21, 22, 23. The Dust on His Feet.

Gone was the day of St. Benedict. Gone was the day that the monk who brought bread came by, gone was the nights of cold air, the scorching days. He had been asleep for three days, waking up on the floor and finding dried blood on the side of his head where he’d hit it against the bed. He got up, head feeling sore, and stumbled towards the door. There was his bread, dried hard in three days of desert sun. He brought it in, satisfied that with his water he could reclaim some of it.

It would have to do.

He tried to recall what had happened before he’d fallen down.

He drank water, poured some on the dry bread, scooped out and ate. He went to the cupboard, pulled out dates and preserved olives and ate. He drank again, deeply.

Had no one checked on him?

Had no one stopped to see that he was alright?

It wasn’t the custom. Even if a monk had knocked upon his door, had he not greeted him, his fellow monk would’ve considered him deep in prayer, and left.

His strength started to come back. He saw the dust on his feet, recalling that he’d walked back from the cave where Mass was said; he’d walked into his hermitage, lit a candle to give him some light, turned, and seen a face.

A face? Had he seen a face? No, it couldn’t have been. It must have been his imagination, or a dream after he’d fallen down. Faces don’t appear in walls.

He laid down on his bed. He knew in a day or so, the Abbot would be there to see him as he did all the hermits. He would discuss it then. In the mean time, there was prayer. He looked down, saw that his rosary had been in his hand, the cross clenched so hard it had left an imprint in the palm. He reached over, grabbed the bible, opened it and read:

In the sixth month of Elizabeth’s pregnancy, God sent the angel Gabriel to Nazareth, a town in Galilee, to a virgin pledged to be married to a man named Joseph, a descendant of David. The virgin’s name was Mary. The angel went to her and said, “Greetings, you who are highly favored! The Lord is with you.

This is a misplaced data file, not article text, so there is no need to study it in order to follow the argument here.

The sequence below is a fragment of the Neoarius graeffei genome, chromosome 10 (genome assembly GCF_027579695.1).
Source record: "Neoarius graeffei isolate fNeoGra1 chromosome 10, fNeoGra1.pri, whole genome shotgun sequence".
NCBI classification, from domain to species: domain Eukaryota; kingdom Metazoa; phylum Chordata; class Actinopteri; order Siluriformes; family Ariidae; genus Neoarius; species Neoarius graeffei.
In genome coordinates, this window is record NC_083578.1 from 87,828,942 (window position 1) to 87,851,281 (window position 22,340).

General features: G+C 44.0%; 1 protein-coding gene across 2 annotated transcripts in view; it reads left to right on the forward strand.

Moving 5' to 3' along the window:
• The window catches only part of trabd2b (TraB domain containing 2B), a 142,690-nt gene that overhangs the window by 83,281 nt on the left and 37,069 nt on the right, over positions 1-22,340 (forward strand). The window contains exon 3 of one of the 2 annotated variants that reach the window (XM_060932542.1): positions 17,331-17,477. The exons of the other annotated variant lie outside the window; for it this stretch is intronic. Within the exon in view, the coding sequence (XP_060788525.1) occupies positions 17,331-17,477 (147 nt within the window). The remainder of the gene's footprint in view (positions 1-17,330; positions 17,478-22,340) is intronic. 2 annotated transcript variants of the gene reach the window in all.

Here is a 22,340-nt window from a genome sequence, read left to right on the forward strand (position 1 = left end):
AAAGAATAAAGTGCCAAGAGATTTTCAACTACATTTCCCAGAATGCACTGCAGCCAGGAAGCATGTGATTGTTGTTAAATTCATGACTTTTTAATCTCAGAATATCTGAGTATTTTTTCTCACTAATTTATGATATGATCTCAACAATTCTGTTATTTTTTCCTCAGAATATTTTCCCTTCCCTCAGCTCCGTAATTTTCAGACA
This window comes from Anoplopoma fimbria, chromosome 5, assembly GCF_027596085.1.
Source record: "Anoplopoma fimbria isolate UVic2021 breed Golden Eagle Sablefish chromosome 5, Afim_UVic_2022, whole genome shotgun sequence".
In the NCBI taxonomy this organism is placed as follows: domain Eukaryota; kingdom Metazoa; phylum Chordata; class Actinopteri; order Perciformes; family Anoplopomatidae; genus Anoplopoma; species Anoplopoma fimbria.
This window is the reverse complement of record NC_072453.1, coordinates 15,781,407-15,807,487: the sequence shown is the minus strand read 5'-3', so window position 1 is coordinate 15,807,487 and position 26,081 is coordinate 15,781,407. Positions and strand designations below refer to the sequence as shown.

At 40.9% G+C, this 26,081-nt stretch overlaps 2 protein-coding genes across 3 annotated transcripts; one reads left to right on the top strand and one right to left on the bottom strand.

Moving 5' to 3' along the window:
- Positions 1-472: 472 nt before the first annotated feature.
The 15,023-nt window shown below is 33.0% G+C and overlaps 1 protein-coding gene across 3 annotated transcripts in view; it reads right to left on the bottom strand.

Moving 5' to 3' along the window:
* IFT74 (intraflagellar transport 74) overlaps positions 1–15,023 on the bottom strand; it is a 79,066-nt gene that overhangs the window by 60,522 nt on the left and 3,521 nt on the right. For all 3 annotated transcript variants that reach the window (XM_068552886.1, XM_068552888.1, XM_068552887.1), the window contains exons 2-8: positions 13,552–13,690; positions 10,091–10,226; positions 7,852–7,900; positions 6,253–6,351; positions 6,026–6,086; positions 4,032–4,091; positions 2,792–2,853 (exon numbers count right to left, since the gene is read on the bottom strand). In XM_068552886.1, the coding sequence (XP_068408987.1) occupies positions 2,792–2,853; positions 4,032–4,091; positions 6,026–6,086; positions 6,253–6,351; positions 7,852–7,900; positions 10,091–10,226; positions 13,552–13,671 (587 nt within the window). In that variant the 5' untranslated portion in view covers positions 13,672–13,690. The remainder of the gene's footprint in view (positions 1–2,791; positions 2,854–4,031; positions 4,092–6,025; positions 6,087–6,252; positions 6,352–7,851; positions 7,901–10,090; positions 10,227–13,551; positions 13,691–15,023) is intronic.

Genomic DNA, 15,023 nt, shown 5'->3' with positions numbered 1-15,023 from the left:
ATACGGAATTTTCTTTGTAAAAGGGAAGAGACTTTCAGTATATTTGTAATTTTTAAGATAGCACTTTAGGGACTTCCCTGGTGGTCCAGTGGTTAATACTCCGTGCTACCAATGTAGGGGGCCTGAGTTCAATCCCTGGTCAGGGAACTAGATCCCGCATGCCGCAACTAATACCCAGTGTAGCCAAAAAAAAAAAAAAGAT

Mary was greatly troubled at his words and wondered what kind of greeting this might be. But the angel said to her, “Do not be afraid, Mary; you have found favor with God. 31 You will conceive and give birth to a son, and you are to call him Jesus. He will be great and will be called the Son of the Most High. The Lord God will give him the throne of his father David, and he will reign over Jacob’s descendants forever; his kingdom will never end.”

“How will this be,” Mary asked the angel, “since I am a virgin?”

The angel answered, “The Holy Spirit will come on you, and the power of the Most High will overshadow you. So the holy one to be born will be called the Son of God. Even Elizabeth your relative is going to have a child in her old age, and she who was said to be unable to conceive is in her sixth month. For no word from God will ever fail.”

“I am the Lord’s servant,” Mary answered. “May your word to me be fulfilled.” Then the angel left her.

He felt comforted in reading the scripture. He picked up his rosary, began to pray. Today he would pray, tonight he would hold vigil. Tomorrow was Passion Sunday, and he would need to be at the cave where Mass was said.

As he moved the beads in his fingers, he felt stronger again.

21, 22, 23. The Dust on His Feet.

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